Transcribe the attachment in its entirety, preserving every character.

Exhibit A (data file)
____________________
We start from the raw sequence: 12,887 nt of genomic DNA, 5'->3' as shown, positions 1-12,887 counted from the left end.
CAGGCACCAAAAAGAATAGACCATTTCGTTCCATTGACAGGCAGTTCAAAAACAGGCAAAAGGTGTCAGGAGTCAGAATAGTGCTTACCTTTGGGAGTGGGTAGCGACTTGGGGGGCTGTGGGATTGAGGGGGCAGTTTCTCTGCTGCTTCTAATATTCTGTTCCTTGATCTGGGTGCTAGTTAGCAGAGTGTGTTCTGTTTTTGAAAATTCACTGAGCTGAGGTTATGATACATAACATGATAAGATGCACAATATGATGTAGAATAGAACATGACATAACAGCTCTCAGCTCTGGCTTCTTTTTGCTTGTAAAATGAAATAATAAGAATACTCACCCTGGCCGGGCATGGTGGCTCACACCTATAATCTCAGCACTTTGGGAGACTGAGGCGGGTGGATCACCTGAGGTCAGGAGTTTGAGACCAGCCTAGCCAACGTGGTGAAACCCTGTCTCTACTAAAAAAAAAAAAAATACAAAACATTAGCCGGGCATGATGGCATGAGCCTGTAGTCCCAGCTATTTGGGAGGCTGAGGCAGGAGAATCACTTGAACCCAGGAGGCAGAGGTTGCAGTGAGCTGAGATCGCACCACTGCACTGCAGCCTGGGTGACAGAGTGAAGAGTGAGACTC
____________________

We start from the raw sequence: 12,887 nt of genomic DNA, 5'->3' as shown, positions 1-12,887 counted from the left end.
CAGGCACCAAAAAGAATAGACCATTTCGTTCCATTGACAGGCAGTTCAAAAACAGGCAAAAGGTGTCAGGAGTCAGAATAGTGCTTACCTTTGGGAGTGGGTAGCGACTTGGGGGGCTGTGGGATTGAGGGGGCAGTTTCTCTGCTGCTTCTAATATTCTGTTCCTTGATCTGGGTGCTAGTTAGCAGAGTGTGTTCTGTTTTTGAAAATTCACTGAGCTGAGGTTATGATACATAACATGATAAGATGCACAATATGATGTAGAATAGAACATGACATAACAGCTCTCAGCTCTGGCTTCTTTTTGCTTGTAAAATGAAATAATAAGAATACTCACCCTGGCCGGGCATGGTGGCTCACACCTATAATCTCAGCACTTTGGGAGACTGAGGCGGGTGGATCACCTGAGGTCAGGAGTTTGAGACCAGCCTAGCCAACGTGGTGAAACCCTGTCTCTACTAAAAAAAAAAAAAATACAAAACATTAGCCGGGCATGATGGCATGAGCCTGTAGTCCCAGCTATTTGGGAGGCTGAGGCAGGAGAATCACTTGAACCCAGGAGGCAGAGGTTGCAGTGAGCTGAGATCGCACCACTGCACTGCAGCCTGGGTGACAGAGTGAAGAGTGAGACTC